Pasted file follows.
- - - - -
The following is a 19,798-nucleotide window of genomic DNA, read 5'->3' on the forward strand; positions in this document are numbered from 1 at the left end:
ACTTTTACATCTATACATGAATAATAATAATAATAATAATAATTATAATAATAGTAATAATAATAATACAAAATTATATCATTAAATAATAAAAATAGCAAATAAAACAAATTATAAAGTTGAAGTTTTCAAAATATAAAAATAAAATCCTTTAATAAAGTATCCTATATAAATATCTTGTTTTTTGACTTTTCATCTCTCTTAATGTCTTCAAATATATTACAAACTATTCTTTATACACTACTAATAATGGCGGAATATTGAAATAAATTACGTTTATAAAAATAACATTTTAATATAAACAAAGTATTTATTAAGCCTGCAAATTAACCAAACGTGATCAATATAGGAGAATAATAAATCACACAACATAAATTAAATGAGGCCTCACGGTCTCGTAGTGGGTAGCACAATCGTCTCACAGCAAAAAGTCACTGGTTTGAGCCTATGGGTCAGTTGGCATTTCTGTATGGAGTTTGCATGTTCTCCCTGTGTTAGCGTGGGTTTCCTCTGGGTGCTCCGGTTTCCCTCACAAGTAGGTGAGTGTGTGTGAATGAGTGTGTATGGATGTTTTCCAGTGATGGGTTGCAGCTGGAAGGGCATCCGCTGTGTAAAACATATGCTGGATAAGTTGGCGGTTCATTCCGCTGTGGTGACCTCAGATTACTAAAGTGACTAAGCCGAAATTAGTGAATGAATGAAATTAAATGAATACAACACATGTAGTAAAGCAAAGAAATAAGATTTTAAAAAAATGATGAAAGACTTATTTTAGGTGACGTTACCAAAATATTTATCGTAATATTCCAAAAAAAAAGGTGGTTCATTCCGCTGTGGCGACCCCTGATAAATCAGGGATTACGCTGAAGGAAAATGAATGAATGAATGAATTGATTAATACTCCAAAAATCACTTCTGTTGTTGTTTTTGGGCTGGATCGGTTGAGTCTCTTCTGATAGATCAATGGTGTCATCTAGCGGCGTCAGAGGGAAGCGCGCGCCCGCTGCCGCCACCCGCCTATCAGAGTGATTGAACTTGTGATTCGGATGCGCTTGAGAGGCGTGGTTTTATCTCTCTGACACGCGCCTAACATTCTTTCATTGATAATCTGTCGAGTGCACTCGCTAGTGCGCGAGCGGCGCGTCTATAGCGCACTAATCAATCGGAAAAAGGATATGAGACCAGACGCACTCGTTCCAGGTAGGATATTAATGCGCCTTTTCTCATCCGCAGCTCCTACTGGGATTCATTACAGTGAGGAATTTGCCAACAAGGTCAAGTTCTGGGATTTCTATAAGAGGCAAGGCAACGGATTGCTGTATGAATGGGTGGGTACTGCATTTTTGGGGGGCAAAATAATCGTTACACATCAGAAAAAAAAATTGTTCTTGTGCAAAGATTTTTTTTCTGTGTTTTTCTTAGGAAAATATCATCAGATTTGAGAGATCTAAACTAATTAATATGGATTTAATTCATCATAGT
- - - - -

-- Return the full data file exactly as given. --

The following is a 19,798-nucleotide window of genomic DNA, read 5'->3' on the forward strand; positions in this document are numbered from 1 at the left end:
ACTTTTACATCTATACATGAATAATAATAATAATAATAATAATTATAATAATAGTAATAATAATAATACAAAATTATATCATTAAATAATAAAAATAGCAAATAAAACAAATTATAAAGTTGAAGTTTTCAAAATATAAAAATAAAATCCTTTAATAAAGTATCCTATATAAATATCTTGTTTTTTGACTTTTCATCTCTCTTAATGTCTTCAAATATATTACAAACTATTCTTTATACACTACTAATAATGGCGGAATATTGAAATAAATTACGTTTATAAAAATAACATTTTAATATAAACAAAGTATTTATTAAGCCTGCAAATTAACCAAACGTGATCAATATAGGAGAATAATAAATCACACAACATAAATTAAATGAGGCCTCACGGTCTCGTAGTGGGTAGCACAATCGTCTCACAGCAAAAAGTCACTGGTTTGAGCCTATGGGTCAGTTGGCATTTCTGTATGGAGTTTGCATGTTCTCCCTGTGTTAGCGTGGGTTTCCTCTGGGTGCTCCGGTTTCCCTCACAAGTAGGTGAGTGTGTGTGAATGAGTGTGTATGGATGTTTTCCAGTGATGGGTTGCAGCTGGAAGGGCATCCGCTGTGTAAAACATATGCTGGATAAGTTGGCGGTTCATTCCGCTGTGGTGACCTCAGATTACTAAAGTGACTAAGCCGAAATTAGTGAATGAATGAAATTAAATGAATACAACACATGTAGTAAAGCAAAGAAATAAGATTTTAAAAAAATGATGAAAGACTTATTTTAGGTGACGTTACCAAAATATTTATCGTAATATTCCAAAAAAAAAGGTGGTTCATTCCGCTGTGGCGACCCCTGATAAATCAGGGATTACGCTGAAGGAAAATGAATGAATGAATGAATTGATTAATACTCCAAAAATCACTTCTGTTGTTGTTTTTGGGCTGGATCGGTTGAGTCTCTTCTGATAGATCAATGGTGTCATCTAGCGGCGTCAGAGGGAAGCGCGCGCCCGCTGCCGCCACCCGCCTATCAGAGTGATTGAACTTGTGATTCGGATGCGCTTGAGAGGCGTGGTTTTATCTCTCTGACACGCGCCTAACATTCTTTCATTGATAATCTGTCGAGTGCACTCGCTAGTGCGCGAGCGGCGCGTCTATAGCGCACTAATCAATCGGAAAAAGGATATGAGACCAGACGCACTCGTTCCAGGTAGGATATTAATGCGCCTTTTCTCATCCGCAGCTCCTACTGGGATTCATTACAGTGAGGAATTTGCCAACAAGGTCAAGTTCTGGGATTTCTATAAGAGGCAAGGCAACGGATTGCTGTATGAATGGGTGGGTACTGCATTTTTGGGGGGCAAAATAATCGTTACACATCAGAAAAAAAAATTGTTCTTGTGCAAAGATTTTTTTTCTGTGTTTTTCTTAGGAAAATATCATCAGATTTGAGAGATCTAAACTAATTAATATGGATTTAATTCATCATAGT